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Liquidity vs Solvency of a Business

Balancing debt is an essential part of scaling a business, let alone avoiding the risk of failure. Cash flow, including liquidity and solvency, are significant indicators of a business' health. Though often used interchangeably, these terms are different measures whose differences should be understood by every business leader.

Briefly, liquidity refers to the ability of an organization to mobilize assets and use them to fund operations, service debt or react quickly to changing market conditions. Solvency is the long-term ability of a business to serve its financial obligations.

Let us discuss the importance of liquidity and solvency for a business -- and why you should care about these moving ratios.

What is the liquidity of a business?

Liquidity is the measure of the ability of a business to convert its assets into cash. It can also be defined as the ability of a business to serve its short-term obligations.

Businesses use assets to manage their liabilities. Therefore, cash is critical for a business to manage its obligations. Hence, a business would desire to keep more liquid assets that can be converted into cash quickly.

Tangible assets are considered more liquid than intangibles. For instance, inventory is often more liquid than the goodwill or patent of a business.

Common liquidity measurement ratios include:

  • Current ratio = current assets / current liabilities
  • Quick ratio (or acid test) = (current assets  – inventory) / current liabilities

Importance of liquidity for a business

Liquidity makes buying and selling assets easier. So, to speak of a business or a market generally, liquidity will keep the trading momentum.

Liquid assets are those which can be bought or sold without losing their market values. That's the reason cash is the most liquid asset itself. Other current assets like inventory, accounts receivable, marketable securities and prepaid expenses are all liquid assets.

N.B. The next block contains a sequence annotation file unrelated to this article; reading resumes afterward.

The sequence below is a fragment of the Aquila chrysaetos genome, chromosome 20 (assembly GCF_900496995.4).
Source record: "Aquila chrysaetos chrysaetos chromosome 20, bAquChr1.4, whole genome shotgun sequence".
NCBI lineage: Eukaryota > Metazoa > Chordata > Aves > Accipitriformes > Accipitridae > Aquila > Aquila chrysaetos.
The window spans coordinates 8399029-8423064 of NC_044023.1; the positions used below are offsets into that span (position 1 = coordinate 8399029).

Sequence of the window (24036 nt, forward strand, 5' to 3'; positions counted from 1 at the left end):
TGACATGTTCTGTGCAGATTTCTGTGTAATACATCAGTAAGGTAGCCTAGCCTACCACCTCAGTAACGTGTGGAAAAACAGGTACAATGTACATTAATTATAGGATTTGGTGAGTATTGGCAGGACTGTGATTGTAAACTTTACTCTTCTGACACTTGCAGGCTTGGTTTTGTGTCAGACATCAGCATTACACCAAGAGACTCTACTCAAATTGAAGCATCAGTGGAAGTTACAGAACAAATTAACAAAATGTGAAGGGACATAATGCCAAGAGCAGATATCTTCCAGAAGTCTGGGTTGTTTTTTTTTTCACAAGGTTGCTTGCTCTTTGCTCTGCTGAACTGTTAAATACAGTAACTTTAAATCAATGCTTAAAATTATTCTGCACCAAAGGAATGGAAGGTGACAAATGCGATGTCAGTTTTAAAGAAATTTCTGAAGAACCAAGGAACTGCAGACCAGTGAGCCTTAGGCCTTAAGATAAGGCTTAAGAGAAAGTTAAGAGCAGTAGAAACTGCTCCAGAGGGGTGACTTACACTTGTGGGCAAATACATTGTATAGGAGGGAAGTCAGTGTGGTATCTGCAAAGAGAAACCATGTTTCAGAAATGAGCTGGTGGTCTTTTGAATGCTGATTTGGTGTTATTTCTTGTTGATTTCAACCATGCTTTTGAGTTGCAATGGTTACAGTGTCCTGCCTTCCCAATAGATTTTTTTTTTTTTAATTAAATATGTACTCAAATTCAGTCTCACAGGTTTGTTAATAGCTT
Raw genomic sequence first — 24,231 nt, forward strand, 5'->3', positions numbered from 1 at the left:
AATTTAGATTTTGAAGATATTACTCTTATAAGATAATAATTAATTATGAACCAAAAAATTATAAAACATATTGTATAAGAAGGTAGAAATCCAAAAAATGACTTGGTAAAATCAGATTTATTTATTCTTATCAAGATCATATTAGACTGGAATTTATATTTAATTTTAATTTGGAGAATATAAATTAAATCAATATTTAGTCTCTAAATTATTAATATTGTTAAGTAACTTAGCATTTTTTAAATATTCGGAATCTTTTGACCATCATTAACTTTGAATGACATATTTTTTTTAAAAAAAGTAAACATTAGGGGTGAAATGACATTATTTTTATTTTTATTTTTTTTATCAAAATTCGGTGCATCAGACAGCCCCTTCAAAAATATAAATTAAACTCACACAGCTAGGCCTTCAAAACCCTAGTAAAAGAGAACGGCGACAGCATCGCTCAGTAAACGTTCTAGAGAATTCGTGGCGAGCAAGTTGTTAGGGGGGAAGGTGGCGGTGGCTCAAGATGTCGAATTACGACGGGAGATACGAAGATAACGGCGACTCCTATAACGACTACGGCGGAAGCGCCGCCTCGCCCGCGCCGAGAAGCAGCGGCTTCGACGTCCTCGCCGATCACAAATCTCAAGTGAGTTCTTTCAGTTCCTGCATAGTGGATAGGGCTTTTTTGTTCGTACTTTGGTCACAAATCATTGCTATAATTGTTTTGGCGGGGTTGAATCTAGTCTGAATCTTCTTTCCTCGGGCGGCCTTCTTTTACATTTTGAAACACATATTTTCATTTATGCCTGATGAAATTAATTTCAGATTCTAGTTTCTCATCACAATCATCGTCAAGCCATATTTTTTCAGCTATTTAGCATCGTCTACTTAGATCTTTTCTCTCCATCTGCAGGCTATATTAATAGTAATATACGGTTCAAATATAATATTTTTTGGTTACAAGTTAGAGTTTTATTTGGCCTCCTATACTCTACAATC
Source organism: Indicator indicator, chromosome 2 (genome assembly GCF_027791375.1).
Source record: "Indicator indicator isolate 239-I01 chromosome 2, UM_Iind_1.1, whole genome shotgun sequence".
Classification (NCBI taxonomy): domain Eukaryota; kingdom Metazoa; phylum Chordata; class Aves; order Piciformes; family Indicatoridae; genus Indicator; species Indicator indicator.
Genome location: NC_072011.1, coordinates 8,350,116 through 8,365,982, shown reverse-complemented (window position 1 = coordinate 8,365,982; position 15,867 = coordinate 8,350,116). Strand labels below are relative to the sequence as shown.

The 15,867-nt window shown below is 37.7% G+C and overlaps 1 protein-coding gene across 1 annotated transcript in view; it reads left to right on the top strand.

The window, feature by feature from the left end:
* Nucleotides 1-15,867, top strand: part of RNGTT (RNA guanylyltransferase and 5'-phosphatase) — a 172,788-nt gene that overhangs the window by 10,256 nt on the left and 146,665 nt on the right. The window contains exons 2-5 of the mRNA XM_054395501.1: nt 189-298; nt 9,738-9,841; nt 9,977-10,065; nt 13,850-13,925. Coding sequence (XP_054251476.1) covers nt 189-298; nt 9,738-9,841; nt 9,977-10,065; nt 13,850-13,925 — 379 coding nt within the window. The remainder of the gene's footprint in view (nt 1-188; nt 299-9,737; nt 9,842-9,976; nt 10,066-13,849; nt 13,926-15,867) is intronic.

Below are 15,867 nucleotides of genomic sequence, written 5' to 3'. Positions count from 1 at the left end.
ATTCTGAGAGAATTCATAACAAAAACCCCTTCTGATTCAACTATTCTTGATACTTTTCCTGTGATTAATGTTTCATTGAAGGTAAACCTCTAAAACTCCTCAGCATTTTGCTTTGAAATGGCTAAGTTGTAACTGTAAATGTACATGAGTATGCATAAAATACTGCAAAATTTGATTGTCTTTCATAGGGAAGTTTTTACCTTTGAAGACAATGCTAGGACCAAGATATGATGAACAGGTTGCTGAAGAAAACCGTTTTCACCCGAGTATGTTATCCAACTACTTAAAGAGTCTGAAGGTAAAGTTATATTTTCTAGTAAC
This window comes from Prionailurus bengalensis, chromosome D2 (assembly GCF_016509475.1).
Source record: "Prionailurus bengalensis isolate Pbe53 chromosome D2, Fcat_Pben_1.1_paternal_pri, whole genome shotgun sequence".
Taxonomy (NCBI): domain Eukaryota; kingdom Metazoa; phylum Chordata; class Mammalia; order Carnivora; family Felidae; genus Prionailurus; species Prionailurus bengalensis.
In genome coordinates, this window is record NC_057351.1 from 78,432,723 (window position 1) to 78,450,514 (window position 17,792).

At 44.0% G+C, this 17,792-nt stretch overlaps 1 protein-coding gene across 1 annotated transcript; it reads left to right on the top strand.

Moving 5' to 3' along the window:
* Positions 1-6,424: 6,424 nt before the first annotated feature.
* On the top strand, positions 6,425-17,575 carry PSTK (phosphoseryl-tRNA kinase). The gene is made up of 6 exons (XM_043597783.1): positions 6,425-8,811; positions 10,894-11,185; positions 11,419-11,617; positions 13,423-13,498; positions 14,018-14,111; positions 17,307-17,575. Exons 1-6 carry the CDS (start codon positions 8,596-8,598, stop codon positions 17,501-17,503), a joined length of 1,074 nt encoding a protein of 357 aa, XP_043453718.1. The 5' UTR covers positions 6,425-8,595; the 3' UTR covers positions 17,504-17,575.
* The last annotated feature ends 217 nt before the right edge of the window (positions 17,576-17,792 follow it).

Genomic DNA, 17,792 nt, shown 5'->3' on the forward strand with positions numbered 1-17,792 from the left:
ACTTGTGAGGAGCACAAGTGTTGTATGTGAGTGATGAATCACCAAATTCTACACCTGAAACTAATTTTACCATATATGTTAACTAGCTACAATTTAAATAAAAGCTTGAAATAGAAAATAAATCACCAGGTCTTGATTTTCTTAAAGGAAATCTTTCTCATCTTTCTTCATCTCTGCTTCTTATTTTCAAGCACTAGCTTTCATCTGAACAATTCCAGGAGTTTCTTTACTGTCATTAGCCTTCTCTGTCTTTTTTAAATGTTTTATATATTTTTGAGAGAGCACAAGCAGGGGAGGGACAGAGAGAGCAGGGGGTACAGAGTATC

Businesses must hold liquid assets (including cash) to settle their ongoing expenses. These expenses include accounts payable, inventory purchases, payroll, taxes, and so on.

When a business cannot maintain liquidity, it will need to borrow money to oblige short-term liabilities. It means its cost of debt will further increase.

Also, a business will struggle to furnish its existing debt obligations that will increase its cost of borrowing and decrease its repaying abilities.

Long-term liquidity issues can lead to serious problems for a business, including leading to bankruptcy and insolvency.

What is the solvency of a business?

Solvency refers to the ability of a business to cover its long-term liabilities. A solvent business will own more assets than liabilities.

Solvency also means repaying financial obligations in the long term. Generally, when a business owns more than it owes, it is considered a solvent business.

A convenient way of analyzing the solvency of a business is to evaluate its basic accounting equation. A solvent business will carry a positive shareholders’ equity (assets minus liabilities).

The solvency of a business can also be evaluated by analyzing the cash flow statement. If a business keeps an adequate cash balance (liquidity), it will maintain its solvency.

Key solvency measures include:

  • Solvency = (net income + depreciation) / (short-term + long--term liabilities)
  • Debt ratio = Total debt / total assets
  • Debt-to-asset ratio = Total liabilities / total assets

Importance of solvency for a business

Analyzing solvency can help understand and mitigate the solvency risk. Solvency risk is the failure of a business to meet its financial obligations even after disposing off its assets.

Insolvency of a business is related to serving short-term and long-term debts. The solvency ratios and cash flow analysis can provide insights into a business’s ability to repay its debts.

Risks of insolvency and key solvency ratios indicating such risks can lead to the inability of a business to manage capital funding. It will also increase the cost of borrowings due to higher risks of solvency.

A business facing solvency issues would have to go through business restructuring, debt refinancing and other major changes to recover.

Related: how debt refinancing helped this manufacturer compete

Liquidity vs solvency – which is more critical for a business?

In sum, a firm's ability to pay off its debts in the short-term (liquidity) and long-term (solvency) are both critical measures of business strength.

As previously noted, liquidity is simply short term solvency. Yet the relationship is rarely so simple.

A business could have plenty of cash but shaky long term prospects. For example, if they invested too heavily in new physical locations with the expectation that currently high revenues would continue and grow well into the future.

Like all metrics used to analyze business performance, no measure should be the end-all-be-all for decision-making. It’s important to review several reporting metrics regularly, including liquidity and solvency ratios. A discerning eye can make all the difference in guiding the financial health of your business.

If you're a business owner looking for a partner you can trust to help you with your financials, contact us today to learn why Focused Energy is the team for the job.

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